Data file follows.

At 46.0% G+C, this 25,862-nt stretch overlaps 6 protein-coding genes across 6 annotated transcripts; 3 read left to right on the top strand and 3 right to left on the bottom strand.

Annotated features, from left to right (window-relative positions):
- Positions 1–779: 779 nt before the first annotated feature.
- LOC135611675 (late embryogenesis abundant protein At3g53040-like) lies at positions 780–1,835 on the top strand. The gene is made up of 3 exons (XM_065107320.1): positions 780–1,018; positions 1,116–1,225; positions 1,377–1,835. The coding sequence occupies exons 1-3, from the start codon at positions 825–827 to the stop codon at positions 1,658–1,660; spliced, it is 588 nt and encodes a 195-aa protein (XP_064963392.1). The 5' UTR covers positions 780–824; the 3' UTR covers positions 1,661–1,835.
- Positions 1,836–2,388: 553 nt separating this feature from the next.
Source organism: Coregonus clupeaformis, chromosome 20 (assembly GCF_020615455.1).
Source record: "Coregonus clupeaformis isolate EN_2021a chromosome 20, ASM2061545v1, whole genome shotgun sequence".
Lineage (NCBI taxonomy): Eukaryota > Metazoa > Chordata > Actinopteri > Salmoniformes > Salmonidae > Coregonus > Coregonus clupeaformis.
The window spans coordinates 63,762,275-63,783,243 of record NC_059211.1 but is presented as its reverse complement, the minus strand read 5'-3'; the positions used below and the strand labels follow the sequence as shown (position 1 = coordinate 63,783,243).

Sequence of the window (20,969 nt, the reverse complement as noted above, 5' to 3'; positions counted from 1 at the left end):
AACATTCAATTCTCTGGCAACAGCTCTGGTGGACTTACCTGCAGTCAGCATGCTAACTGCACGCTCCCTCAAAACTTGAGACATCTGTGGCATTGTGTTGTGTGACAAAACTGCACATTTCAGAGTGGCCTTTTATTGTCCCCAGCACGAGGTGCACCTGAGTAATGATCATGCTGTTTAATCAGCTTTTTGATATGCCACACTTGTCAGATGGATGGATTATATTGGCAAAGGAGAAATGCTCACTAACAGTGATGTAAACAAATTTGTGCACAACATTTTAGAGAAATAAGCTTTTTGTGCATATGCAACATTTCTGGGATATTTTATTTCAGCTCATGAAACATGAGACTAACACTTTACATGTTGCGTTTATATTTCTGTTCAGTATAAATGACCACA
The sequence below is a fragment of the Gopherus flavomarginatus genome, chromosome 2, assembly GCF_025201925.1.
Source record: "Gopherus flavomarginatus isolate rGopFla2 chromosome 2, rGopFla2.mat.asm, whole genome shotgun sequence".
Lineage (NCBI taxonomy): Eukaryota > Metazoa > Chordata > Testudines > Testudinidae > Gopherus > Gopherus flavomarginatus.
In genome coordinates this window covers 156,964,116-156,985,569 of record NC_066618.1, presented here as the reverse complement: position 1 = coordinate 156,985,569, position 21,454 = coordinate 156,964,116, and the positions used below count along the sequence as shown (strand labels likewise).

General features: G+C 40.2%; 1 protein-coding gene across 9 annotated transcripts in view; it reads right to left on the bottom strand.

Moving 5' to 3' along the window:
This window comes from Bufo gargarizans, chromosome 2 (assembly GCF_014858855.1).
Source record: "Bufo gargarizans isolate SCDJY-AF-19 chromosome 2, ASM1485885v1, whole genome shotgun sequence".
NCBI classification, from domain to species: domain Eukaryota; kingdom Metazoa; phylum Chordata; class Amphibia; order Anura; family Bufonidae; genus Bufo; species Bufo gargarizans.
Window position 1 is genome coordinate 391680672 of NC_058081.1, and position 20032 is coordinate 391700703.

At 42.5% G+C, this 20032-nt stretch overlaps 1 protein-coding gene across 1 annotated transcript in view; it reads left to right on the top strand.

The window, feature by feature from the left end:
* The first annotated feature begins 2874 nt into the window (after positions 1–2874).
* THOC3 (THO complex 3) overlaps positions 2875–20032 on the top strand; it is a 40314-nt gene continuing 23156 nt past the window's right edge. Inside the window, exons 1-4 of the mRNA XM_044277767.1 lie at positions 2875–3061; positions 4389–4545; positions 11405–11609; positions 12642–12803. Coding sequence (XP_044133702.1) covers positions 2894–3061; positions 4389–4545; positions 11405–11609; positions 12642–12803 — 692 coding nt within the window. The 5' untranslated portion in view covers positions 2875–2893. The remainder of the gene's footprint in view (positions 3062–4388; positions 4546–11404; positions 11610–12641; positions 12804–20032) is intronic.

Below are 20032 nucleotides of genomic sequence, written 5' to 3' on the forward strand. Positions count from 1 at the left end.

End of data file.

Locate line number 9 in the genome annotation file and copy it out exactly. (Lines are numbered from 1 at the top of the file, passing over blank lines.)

The window spans coordinates 63,762,275-63,783,243 of record NC_059211.1 but is presented as its reverse complement, the minus strand read 5'-3'; the positions used below and the strand labels follow the sequence as shown (position 1 = coordinate 63,783,243).